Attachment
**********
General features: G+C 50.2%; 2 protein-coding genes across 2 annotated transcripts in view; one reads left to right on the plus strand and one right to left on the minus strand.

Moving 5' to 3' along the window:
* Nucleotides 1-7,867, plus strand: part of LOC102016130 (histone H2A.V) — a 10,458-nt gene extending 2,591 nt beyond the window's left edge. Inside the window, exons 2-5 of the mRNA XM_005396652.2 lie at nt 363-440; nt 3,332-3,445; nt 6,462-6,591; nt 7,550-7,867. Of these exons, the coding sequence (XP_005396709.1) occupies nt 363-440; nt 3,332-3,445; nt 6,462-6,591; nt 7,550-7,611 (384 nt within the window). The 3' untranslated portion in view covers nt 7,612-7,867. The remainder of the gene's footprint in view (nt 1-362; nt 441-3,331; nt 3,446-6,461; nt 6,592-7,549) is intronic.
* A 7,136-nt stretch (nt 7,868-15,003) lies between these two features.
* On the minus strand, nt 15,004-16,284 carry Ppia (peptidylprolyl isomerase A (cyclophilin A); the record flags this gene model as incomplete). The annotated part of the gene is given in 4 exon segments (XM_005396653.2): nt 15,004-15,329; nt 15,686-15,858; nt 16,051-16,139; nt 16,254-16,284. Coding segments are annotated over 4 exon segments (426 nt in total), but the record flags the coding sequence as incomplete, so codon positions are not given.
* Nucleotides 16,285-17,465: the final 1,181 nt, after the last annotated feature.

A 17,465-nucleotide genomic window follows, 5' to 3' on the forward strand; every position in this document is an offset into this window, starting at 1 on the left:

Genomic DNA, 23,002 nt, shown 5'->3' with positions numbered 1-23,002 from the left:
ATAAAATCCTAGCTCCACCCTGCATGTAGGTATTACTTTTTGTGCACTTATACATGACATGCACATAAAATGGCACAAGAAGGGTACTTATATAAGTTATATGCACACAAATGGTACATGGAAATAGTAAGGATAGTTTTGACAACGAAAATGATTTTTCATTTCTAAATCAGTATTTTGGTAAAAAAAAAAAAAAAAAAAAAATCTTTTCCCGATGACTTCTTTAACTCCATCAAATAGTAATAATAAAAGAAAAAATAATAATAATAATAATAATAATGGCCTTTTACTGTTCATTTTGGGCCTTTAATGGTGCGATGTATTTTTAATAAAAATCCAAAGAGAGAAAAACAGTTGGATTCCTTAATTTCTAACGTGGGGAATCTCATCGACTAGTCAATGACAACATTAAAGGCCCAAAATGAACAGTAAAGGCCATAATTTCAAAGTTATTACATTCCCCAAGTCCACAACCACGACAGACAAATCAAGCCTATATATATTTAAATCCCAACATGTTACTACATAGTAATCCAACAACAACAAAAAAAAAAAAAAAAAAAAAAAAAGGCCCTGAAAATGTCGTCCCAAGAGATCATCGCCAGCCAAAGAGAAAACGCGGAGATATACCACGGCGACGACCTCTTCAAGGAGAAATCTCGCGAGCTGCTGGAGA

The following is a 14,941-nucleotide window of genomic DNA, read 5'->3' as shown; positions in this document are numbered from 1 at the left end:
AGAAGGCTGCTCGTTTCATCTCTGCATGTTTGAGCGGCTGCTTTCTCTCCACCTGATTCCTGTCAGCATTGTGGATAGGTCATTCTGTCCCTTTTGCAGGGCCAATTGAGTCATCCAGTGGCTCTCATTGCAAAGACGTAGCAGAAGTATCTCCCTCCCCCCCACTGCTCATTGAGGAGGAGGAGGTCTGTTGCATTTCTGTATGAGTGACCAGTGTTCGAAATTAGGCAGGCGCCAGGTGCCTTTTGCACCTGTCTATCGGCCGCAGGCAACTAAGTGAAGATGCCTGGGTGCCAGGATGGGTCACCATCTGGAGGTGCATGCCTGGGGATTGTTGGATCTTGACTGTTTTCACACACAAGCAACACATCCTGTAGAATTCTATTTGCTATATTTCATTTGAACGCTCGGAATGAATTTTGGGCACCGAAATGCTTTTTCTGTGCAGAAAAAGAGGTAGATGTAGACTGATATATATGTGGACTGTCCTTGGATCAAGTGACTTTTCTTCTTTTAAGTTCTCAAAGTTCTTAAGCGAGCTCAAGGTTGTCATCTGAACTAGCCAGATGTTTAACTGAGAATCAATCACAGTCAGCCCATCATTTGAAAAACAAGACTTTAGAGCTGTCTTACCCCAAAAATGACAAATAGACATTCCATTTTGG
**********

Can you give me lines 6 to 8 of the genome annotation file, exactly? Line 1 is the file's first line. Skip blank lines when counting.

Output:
* Nucleotides 16,285-17,465: the final 1,181 nt, after the last annotated feature.

A 17,465-nucleotide genomic window follows, 5' to 3' on the forward strand; every position in this document is an offset into this window, starting at 1 on the left:

Genomic DNA, 23,002 nt, shown 5'->3' with positions numbered 1-23,002 from the left: